"I am personally driven by the desire to help restore the balance between humans and nature," Harry wrote in an op-ed for the U.K.'s Telegraph newspaper. "It is being in Africa that makes me fully understand and appreciate this."
"Conservation is fundamental to our survival and we must overcome greed, apathy and selfishness to make real progress," he wrote in the op-ed's headline.
Harry, who has long been a champion for the environment, also took to social media to make his case, announcing he is guest-editing the Instagram feed of National Geographic on Monday.
The Duke of Sussex's first post was a photo he took of trees in Liwonde National Park in Malawi, which is part of The Queens Commonwealth Canopy, a series of forest conservation initiatives in the 53 nations of the Commonwealth.
Harry told National Geographic's 123 million followers that his post is the launch of the "Looking Up" social campaign that encourages people to look up at trees and post their favorite photos using the hashtag #LookingUp.
"#LookingUp is to raise awareness of the vital role trees play in the earth’s eco-system, and an opportunity for all of us to take a moment, to appreciate the beauty of our surroundings," he wrote. "So, join us today and share your own view, by looking up!"
While in Malawi, Harry also focused on the issue of illegal wildlife poaching, a critical issue in Africa.
He laid a wreath at the memorial of a guardsman who was killed at age 22 while on a joint anti-poaching mission earlier this year and also watched a demonstration of an anti-poaching exercise conducted by some of the British soldiers who have been deployed across Africa in the fight against illegal wildlife poaching.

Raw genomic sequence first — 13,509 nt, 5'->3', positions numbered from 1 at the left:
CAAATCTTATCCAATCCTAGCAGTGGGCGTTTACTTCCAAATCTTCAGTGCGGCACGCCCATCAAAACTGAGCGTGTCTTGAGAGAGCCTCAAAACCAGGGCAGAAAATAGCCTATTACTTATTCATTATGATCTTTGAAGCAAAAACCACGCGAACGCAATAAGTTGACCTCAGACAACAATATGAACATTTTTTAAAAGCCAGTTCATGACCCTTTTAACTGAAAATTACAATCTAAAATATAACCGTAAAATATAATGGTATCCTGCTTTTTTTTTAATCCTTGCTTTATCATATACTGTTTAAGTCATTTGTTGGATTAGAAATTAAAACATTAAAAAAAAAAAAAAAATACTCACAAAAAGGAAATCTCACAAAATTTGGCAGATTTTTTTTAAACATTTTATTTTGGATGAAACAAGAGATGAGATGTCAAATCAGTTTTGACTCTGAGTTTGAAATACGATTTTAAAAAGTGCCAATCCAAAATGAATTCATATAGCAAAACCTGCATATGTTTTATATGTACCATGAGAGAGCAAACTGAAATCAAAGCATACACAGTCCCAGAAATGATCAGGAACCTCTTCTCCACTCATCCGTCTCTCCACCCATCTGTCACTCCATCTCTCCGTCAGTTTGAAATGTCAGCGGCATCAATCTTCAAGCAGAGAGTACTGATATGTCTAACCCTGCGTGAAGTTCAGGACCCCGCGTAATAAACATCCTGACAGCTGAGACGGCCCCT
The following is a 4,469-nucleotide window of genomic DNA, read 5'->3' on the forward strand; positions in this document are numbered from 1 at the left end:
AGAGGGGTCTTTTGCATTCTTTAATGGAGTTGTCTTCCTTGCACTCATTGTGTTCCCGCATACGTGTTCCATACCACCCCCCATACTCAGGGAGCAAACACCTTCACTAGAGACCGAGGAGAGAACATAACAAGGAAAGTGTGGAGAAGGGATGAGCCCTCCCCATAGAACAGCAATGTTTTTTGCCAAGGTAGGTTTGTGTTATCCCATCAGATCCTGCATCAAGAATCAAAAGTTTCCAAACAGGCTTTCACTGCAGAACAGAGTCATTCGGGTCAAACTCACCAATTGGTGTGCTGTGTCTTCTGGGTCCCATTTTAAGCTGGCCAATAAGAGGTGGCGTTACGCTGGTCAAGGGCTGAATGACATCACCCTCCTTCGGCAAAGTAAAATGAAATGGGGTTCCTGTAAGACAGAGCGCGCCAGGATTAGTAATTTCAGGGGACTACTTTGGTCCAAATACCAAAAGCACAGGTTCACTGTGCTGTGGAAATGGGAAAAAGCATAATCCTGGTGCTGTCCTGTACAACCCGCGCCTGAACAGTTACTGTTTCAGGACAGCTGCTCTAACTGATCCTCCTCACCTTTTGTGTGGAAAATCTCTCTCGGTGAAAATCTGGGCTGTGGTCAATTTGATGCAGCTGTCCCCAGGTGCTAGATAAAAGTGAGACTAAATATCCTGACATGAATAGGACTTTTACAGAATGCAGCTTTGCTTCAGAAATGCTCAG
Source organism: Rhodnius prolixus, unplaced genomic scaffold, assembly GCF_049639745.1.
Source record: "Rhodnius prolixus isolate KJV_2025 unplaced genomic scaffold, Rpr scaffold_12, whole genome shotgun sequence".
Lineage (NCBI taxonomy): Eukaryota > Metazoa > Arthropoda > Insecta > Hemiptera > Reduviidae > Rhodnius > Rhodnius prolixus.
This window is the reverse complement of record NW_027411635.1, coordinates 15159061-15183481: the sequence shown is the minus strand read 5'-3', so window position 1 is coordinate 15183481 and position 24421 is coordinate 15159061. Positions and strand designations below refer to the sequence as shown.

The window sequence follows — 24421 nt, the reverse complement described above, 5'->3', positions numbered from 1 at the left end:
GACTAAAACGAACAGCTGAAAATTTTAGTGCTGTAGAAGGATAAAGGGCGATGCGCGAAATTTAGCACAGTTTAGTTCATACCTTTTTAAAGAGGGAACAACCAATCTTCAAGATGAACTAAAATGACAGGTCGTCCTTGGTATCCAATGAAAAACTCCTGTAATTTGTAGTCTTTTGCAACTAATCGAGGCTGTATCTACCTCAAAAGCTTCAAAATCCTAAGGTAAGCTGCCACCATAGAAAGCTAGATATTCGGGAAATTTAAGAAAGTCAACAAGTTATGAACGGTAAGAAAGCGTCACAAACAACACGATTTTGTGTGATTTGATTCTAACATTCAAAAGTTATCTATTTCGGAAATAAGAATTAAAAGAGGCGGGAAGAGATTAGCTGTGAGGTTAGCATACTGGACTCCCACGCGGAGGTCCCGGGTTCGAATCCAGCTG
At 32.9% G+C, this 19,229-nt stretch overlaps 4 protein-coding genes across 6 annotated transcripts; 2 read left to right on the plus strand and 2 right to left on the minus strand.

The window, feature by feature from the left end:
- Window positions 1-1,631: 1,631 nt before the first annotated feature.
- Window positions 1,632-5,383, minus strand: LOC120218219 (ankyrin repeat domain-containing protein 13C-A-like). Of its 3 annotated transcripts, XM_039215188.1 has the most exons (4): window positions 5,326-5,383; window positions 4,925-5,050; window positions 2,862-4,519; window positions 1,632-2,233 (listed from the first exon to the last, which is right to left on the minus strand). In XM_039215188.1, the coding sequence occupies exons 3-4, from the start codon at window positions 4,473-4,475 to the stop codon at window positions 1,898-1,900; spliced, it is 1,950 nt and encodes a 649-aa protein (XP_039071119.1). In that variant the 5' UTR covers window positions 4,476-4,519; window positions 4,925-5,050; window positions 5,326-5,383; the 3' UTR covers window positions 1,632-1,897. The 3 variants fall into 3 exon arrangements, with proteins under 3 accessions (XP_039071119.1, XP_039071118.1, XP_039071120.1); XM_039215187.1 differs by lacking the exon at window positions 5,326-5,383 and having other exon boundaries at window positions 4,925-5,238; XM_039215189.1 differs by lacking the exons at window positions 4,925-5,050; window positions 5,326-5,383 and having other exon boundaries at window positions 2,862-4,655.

Harry is traveling solo in Malawi while Meghan, the Duchess of Sussex, and the couple's infant son, Archie, remain in Cape Town.
Though Harry and Meghan were apart over the weekend, they still joined together for an event focused on an issue important to both of them: women's empowerment.
Meghan, 38, appeared via Skype at Harry's meeting on Sunday with an organization in Malawi that empowers young women's education. She told attendees that Archie was taking a nap while she joined them.
Meghan also held a series of events on her own in South Africa over the past few days that focused on women's empowerment.
Last Thursday she met with a group of South African women leaders in Cape Town to talk about the rights of women in South Africa.
"We can learn a certain amount from the outside, by tracking it through the news, but it’s not the same as being able to truly understand what it’s like on the ground," Meghan told the women, according to Buckingham Palace. "Much of my life I have been advocating for women and girls’ rights, so this has been an incredibly powerful moment to hear first-hand from all of you."
"I have been so moved by what I have heard. The leadership and strength shown by these women is remarkable, and at a time when the issue of gender and gender-based violence is at the forefront of people’s minds, I hope their voices will resonate and not only give comfort but also create change," she said.
Meghan also paid a private visit to the site in Cape Town where Uyinene Mrwetyana, a 19-year-old student, was murdered last month.
Meghan visited to "pay her respects and to show solidarity with those who have taken a stand against gender based violence and femicide," according to Buckingham Palace.
Meghan and Harry's next and final stop on their 10-day tour of South Africa is Johannesburg.
Meghan already traveled to the city from Cape Town and spent time at Victoria Yards, a recently redesigned area now home to artisans and makers.
Meghan met with children in a program for kids' development and met leaders of a program that supports local organizations in their work with "marginalized youth and women," according to Buckingham Palace.